U.S. Air Force Veteran Karla Clay was Valedictorian of her high school class. Her older sister was in school on an Air Force ROTC scholarship, and Karla followed her lead and obtained a marketing management degree that way. While in service, she was selected U.S. Air Force Commissary Service Junior Officer of the Year and achieved the rank of Captain in less than four years.
But then a shocking Multiple Sclerosis diagnosis challenged Karla with new physical and emotional lows. She noticed dizziness. Headaches. Visual color deficits. And she started stumbling. While walking with colleagues, Karla describes how she would just go “splat” on the ground. After her diagnosis she kept the reason quiet. She hadn’t yet told anyone she had MS because she didn’t know what their reaction would be.
MS is a sudden and scary diagnosis that affects your whole life. She had to stop driving, because she couldn’t press the pedals unless she picked up her knees and moved her leg back and forth manually. Karla became reclusive and stayed in her house. She didn’t have any family or friends nearby, so she stayed home alone in her bedroom for days at a time. “My world became four walls. I practically became non-existent”, she says.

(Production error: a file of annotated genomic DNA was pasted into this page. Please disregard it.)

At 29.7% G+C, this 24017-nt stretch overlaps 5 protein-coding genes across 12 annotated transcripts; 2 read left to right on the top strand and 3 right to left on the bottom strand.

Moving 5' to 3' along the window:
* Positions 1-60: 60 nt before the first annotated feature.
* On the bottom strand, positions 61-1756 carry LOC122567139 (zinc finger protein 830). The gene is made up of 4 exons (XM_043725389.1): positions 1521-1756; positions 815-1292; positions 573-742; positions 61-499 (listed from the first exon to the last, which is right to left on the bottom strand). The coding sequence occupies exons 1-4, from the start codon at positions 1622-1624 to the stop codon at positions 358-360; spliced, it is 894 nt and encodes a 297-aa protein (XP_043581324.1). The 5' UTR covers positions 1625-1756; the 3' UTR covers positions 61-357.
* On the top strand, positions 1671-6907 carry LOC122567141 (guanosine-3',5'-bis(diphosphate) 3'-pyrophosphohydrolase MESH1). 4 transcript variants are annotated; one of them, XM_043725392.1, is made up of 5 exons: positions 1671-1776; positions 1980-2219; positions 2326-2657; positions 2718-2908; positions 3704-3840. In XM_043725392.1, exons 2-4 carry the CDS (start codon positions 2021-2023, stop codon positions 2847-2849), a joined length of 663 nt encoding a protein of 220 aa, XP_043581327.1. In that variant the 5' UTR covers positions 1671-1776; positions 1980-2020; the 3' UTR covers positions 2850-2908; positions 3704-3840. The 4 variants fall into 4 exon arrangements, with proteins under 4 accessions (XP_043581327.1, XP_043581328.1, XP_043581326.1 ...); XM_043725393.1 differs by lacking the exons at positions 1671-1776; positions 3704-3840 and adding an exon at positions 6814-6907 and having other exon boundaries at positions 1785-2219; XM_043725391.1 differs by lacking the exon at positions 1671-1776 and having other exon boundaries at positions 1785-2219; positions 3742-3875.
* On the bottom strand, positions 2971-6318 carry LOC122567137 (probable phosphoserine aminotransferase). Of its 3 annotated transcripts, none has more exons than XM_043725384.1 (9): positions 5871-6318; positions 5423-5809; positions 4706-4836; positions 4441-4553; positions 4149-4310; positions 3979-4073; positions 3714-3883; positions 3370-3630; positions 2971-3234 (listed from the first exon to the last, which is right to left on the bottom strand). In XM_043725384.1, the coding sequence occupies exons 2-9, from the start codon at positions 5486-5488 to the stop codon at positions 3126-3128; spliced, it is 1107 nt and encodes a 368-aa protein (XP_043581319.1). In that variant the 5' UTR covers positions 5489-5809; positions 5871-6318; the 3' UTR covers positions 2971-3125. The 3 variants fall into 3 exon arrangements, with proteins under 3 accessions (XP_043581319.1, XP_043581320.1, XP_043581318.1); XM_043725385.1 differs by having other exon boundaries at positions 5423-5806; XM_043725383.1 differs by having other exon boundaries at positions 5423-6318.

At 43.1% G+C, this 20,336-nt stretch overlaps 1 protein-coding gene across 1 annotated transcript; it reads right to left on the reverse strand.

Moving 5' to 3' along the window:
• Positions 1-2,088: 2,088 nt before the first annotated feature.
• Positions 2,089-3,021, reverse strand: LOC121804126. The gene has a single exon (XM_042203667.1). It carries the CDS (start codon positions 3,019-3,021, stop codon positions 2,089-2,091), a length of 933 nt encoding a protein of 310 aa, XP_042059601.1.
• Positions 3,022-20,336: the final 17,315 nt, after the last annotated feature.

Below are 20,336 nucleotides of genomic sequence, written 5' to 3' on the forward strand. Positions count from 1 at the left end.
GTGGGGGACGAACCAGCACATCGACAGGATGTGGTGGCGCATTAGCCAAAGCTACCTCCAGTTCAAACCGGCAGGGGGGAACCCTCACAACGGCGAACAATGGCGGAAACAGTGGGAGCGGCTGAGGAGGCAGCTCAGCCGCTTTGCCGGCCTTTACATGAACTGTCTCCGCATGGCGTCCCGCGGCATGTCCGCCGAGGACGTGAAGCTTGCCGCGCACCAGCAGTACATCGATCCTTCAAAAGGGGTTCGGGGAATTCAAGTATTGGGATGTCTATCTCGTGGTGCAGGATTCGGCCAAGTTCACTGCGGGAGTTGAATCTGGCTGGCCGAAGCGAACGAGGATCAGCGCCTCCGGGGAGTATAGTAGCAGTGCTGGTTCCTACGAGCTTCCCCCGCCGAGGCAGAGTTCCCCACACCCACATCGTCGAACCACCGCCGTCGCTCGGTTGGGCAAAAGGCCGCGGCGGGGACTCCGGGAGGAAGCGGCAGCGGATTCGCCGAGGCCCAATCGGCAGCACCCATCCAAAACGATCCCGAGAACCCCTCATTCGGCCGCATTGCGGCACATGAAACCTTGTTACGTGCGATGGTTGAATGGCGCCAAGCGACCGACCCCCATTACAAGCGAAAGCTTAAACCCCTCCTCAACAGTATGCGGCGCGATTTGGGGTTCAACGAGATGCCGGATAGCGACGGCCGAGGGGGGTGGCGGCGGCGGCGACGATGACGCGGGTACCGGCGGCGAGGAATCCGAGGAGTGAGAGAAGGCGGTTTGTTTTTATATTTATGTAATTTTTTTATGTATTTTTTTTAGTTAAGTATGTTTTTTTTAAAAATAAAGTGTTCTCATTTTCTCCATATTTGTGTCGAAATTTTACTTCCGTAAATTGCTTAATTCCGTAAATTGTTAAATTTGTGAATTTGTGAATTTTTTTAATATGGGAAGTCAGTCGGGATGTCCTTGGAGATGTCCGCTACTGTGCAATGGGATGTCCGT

Karla was always the “artsy” person; sports was not something she had even considered. So she was shocked when her doctor and some friends suggested she participate in PVA’s National Veterans Wheelchair Games, co-hosted with the VA.
She signed up for racing, javelin and bowling, and became hooked on adaptive sports, particularly strength training. “I’ve come out of my shell and met so many great people, reaped the rewards of volunteering, gotten in shape, and learned so much, especially about myself,” Karla says. “I even have three gold medals. The flame was lit in me!”
She is grateful that adaptive sports brightened her life in so many ways and introduced her to so many more people and experiences. That one small step out of her comfort zone transformed her from a self-described “wheelchair potato” to an active, medal-winning athlete.
Karla says, “If you’d told me I’d be doing all these things 10 years ago, I would’ve thought you were crazy. Getting involved with PVA changed my life.”